Grenoble offers Solutions for the Privacy of Smart City Data
Since a crucial part of Smart City technologies and solutions is based on the collection and interpretation of vast amounts of data, achieving this while protecting data privacy, which is an increasing concern, has become a major challenge.
The historical city of Grenoble, in southeastern France, is offering a potential solution.
Grenoble is embarking on an ambitious long-term smart city vision, following a 30-year plan which focuses on improving quality of life, reducing its carbon footprint through sustainability, and social inclusion for all citizens, and encompasses technologies and solutions for every aspect of urban life, including street lighting and other utilities, to smart public housing, connected autonomous vehicles (CAVs), agriculture, and more.
These solutions will require gathering a great volume of critical data, and they will also require a considerable financial investment. Monetizing the gathered data can offer a great way to fund this ambitious initiative, but this comes with considerable privacy concerns.
Grenoble’s approach to monetizing data while ensuring data protection and citizens’ right to privacy features an approach called “self-data.” This is based on the use of edge computing, which in contrast to cloud computing, processes data locally, at the device. City-gathered personal data, such as library book accounts, school meal plans, electric power consumption, can be stored in edge-server “silos” where it can be used only intended purposes. Use of the data outside its intended purpose requires permission by the citizen, granted through a smartphone-based app that is secure.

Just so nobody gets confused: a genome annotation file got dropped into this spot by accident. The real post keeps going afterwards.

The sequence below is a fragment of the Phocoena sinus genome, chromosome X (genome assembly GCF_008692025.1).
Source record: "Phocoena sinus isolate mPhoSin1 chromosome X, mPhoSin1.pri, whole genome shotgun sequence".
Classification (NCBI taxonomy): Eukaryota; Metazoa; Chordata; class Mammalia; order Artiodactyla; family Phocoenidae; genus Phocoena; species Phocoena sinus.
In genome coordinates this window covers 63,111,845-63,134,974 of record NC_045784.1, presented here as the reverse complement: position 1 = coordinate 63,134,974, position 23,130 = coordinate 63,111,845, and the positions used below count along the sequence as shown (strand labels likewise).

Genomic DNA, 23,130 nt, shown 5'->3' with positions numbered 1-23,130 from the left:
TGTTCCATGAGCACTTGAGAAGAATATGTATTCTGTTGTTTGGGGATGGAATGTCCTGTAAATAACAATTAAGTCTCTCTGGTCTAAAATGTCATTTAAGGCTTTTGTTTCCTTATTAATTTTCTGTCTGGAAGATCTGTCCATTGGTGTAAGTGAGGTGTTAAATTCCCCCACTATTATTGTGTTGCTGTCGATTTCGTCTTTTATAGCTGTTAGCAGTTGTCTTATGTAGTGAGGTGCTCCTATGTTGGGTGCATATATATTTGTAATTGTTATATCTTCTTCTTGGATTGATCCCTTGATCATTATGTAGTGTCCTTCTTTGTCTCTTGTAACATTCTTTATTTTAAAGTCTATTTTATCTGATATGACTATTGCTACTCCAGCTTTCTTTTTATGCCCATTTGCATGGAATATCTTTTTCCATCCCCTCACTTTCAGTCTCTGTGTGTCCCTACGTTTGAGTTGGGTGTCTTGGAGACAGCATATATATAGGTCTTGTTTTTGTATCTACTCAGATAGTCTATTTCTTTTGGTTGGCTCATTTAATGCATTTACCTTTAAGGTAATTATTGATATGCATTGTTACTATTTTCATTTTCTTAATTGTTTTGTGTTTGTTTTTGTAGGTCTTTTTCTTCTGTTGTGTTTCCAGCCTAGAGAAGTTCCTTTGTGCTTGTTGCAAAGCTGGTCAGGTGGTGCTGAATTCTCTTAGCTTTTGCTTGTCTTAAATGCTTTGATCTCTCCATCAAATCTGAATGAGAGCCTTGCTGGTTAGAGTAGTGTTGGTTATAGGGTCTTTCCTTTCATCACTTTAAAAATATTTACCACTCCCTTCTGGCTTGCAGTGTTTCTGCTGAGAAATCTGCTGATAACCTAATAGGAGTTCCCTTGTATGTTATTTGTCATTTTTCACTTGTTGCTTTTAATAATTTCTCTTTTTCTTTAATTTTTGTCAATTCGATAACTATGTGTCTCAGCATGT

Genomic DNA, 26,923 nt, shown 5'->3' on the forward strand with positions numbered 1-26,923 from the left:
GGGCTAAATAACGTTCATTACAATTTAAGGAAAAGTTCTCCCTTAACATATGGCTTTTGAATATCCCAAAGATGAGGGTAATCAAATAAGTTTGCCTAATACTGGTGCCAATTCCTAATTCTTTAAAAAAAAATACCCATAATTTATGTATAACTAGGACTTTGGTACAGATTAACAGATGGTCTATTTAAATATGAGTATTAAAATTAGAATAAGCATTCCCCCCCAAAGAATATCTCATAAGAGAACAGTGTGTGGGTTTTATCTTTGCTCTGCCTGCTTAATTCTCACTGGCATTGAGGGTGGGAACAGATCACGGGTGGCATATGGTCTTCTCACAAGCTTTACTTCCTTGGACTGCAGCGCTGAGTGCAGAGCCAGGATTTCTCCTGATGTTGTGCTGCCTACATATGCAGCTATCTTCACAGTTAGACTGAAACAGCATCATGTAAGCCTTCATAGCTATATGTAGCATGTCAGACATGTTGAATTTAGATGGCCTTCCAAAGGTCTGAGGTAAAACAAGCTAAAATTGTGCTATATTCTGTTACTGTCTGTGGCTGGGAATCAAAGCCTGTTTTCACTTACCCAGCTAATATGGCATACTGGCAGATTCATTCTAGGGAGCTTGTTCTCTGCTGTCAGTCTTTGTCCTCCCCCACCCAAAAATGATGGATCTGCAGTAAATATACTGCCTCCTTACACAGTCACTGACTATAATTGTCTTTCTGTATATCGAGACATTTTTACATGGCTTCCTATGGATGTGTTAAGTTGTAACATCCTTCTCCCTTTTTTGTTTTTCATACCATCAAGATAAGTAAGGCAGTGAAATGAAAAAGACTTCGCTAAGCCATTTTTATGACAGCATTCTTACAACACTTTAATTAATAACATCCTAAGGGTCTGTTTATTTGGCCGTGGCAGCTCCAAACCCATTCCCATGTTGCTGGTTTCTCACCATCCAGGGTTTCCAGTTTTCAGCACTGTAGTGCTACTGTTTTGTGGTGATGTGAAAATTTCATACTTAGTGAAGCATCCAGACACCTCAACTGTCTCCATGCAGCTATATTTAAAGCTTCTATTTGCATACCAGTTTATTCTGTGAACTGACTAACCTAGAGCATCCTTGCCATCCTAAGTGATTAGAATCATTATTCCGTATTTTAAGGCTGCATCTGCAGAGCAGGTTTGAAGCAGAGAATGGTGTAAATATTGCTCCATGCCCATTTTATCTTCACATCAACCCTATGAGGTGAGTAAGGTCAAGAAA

This way, data can be crowdsourced from both home sensors and mobile devices by using a hybrid approach with a pay model that also gives the citizen the option of sharing data on a case-by-case basis. This essentially leaves the decision to share data directly to the citizen. This approach can provide valuable data to companies, with users’ permission, while protecting data privacy, compared to the ethical risk posed by companies having unrestricted access to data stored on the cloud.
The original article can be found in 3DInCites.